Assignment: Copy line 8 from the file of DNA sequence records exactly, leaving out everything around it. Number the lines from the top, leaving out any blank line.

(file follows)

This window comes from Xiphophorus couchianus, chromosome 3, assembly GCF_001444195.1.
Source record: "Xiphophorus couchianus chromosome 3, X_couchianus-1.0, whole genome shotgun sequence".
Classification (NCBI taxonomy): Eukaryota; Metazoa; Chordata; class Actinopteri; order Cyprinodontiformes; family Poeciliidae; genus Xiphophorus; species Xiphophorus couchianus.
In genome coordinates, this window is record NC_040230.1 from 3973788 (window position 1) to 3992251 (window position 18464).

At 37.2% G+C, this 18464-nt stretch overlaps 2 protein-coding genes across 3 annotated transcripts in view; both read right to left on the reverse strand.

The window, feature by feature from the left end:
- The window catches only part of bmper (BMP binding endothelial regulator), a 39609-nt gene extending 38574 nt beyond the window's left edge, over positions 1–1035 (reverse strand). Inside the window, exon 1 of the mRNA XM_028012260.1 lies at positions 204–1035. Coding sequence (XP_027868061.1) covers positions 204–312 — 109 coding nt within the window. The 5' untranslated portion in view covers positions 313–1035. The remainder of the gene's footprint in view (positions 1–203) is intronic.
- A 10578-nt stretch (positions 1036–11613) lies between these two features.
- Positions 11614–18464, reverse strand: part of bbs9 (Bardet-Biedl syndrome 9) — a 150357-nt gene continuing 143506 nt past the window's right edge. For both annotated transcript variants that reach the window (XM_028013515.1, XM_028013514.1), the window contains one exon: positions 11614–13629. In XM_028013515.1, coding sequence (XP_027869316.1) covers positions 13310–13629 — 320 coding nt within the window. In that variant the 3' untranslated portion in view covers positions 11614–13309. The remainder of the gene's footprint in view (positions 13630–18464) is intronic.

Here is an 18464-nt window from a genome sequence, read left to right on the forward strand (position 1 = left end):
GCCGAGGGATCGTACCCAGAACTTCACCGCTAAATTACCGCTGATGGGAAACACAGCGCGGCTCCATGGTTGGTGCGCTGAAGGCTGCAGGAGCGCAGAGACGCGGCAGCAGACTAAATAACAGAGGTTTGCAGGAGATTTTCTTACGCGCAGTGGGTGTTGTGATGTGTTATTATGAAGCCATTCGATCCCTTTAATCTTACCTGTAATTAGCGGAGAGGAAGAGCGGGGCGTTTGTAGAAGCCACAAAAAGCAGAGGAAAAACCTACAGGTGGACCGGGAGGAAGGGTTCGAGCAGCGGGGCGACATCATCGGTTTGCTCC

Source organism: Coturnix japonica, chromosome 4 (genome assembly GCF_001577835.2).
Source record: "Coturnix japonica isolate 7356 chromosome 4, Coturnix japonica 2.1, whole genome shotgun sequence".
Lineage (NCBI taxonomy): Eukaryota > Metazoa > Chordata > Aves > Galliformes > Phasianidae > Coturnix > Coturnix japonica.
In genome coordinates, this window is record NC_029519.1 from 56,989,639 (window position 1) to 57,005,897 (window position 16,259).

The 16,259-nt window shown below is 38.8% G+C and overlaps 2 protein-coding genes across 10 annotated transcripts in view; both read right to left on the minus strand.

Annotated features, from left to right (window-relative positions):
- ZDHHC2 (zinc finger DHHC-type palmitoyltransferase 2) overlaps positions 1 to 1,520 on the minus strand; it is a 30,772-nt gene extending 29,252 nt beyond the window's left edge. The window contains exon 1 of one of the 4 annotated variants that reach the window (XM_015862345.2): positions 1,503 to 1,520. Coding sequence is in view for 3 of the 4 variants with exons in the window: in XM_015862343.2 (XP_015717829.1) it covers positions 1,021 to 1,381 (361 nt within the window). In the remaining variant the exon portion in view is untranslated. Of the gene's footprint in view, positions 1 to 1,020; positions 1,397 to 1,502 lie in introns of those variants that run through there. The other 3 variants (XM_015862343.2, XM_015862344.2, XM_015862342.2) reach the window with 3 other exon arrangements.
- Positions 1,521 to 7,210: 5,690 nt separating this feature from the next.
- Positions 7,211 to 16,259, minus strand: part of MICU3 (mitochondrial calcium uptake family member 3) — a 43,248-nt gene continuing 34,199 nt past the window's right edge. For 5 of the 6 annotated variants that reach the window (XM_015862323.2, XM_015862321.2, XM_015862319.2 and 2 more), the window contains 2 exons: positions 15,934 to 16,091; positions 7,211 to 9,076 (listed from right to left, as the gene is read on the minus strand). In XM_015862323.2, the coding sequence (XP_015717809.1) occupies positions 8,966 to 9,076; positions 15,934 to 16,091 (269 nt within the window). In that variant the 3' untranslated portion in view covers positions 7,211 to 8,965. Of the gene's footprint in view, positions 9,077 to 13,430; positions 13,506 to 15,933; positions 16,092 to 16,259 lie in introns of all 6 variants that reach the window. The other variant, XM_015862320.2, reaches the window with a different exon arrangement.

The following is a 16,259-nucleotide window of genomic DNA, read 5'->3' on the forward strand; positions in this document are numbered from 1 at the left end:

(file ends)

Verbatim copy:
- A 10578-nt stretch (positions 1036–11613) lies between these two features.